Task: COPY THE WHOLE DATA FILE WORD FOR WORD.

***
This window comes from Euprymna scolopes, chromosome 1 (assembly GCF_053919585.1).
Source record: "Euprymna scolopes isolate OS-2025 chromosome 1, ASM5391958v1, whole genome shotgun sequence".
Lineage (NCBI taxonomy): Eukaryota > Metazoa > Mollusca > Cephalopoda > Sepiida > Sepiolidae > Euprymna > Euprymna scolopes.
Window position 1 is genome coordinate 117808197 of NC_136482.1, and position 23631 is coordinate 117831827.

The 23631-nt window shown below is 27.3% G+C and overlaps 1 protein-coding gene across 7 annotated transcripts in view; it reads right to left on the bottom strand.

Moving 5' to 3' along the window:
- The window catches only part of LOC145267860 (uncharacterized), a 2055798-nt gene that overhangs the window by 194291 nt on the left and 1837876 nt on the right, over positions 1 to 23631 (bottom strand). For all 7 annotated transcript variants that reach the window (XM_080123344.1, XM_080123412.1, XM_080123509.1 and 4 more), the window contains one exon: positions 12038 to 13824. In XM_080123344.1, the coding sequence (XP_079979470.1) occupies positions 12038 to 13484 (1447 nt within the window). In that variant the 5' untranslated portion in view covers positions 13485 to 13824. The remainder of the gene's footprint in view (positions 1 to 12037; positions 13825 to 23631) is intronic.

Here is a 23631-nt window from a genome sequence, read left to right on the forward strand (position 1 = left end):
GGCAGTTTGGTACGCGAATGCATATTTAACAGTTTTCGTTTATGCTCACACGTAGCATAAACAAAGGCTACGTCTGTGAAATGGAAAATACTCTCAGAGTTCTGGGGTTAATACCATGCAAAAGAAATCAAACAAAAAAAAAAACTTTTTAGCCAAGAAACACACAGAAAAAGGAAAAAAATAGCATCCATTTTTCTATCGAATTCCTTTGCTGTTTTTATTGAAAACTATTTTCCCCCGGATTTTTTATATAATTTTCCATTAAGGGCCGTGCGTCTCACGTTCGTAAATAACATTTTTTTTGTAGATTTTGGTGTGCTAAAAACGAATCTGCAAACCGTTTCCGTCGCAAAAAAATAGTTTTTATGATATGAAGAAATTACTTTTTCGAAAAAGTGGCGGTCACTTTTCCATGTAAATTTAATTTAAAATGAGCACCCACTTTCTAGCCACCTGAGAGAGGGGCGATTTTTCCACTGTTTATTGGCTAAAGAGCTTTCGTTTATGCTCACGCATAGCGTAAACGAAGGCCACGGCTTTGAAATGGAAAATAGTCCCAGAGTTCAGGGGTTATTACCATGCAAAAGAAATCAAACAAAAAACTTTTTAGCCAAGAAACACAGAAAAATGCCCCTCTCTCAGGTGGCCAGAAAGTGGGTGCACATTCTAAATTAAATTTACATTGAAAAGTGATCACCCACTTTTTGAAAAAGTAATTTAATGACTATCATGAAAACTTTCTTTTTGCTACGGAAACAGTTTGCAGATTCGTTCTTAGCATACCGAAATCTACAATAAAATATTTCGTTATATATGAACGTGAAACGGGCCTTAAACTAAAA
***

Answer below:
This window comes from Euprymna scolopes, chromosome 1 (assembly GCF_053919585.1).
Source record: "Euprymna scolopes isolate OS-2025 chromosome 1, ASM5391958v1, whole genome shotgun sequence".
Lineage (NCBI taxonomy): Eukaryota > Metazoa > Mollusca > Cephalopoda > Sepiida > Sepiolidae > Euprymna > Euprymna scolopes.
Window position 1 is genome coordinate 117808197 of NC_136482.1, and position 23631 is coordinate 117831827.

The 23631-nt window shown below is 27.3% G+C and overlaps 1 protein-coding gene across 7 annotated transcripts in view; it reads right to left on the bottom strand.

Moving 5' to 3' along the window:
- The window catches only part of LOC145267860 (uncharacterized), a 2055798-nt gene that overhangs the window by 194291 nt on the left and 1837876 nt on the right, over positions 1 to 23631 (bottom strand). For all 7 annotated transcript variants that reach the window (XM_080123344.1, XM_080123412.1, XM_080123509.1 and 4 more), the window contains one exon: positions 12038 to 13824. In XM_080123344.1, the coding sequence (XP_079979470.1) occupies positions 12038 to 13484 (1447 nt within the window). In that variant the 5' untranslated portion in view covers positions 13485 to 13824. The remainder of the gene's footprint in view (positions 1 to 12037; positions 13825 to 23631) is intronic.

Here is a 23631-nt window from a genome sequence, read left to right on the forward strand (position 1 = left end):
GGCAGTTTGGTACGCGAATGCATATTTAACAGTTTTCGTTTATGCTCACACGTAGCATAAACAAAGGCTACGTCTGTGAAATGGAAAATACTCTCAGAGTTCTGGGGTTAATACCATGCAAAAGAAATCAAACAAAAAAAAAAACTTTTTAGCCAAGAAACACACAGAAAAAGGAAAAAAATAGCATCCATTTTTCTATCGAATTCCTTTGCTGTTTTTATTGAAAACTATTTTCCCCCGGATTTTTTATATAATTTTCCATTAAGGGCCGTGCGTCTCACGTTCGTAAATAACATTTTTTTTGTAGATTTTGGTGTGCTAAAAACGAATCTGCAAACCGTTTCCGTCGCAAAAAAATAGTTTTTATGATATGAAGAAATTACTTTTTCGAAAAAGTGGCGGTCACTTTTCCATGTAAATTTAATTTAAAATGAGCACCCACTTTCTAGCCACCTGAGAGAGGGGCGATTTTTCCACTGTTTATTGGCTAAAGAGCTTTCGTTTATGCTCACGCATAGCGTAAACGAAGGCCACGGCTTTGAAATGGAAAATAGTCCCAGAGTTCAGGGGTTATTACCATGCAAAAGAAATCAAACAAAAAACTTTTTAGCCAAGAAACACAGAAAAATGCCCCTCTCTCAGGTGGCCAGAAAGTGGGTGCACATTCTAAATTAAATTTACATTGAAAAGTGATCACCCACTTTTTGAAAAAGTAATTTAATGACTATCATGAAAACTTTCTTTTTGCTACGGAAACAGTTTGCAGATTCGTTCTTAGCATACCGAAATCTACAATAAAATATTTCGTTATATATGAACGTGAAACGGGCCTTAAACTAAAA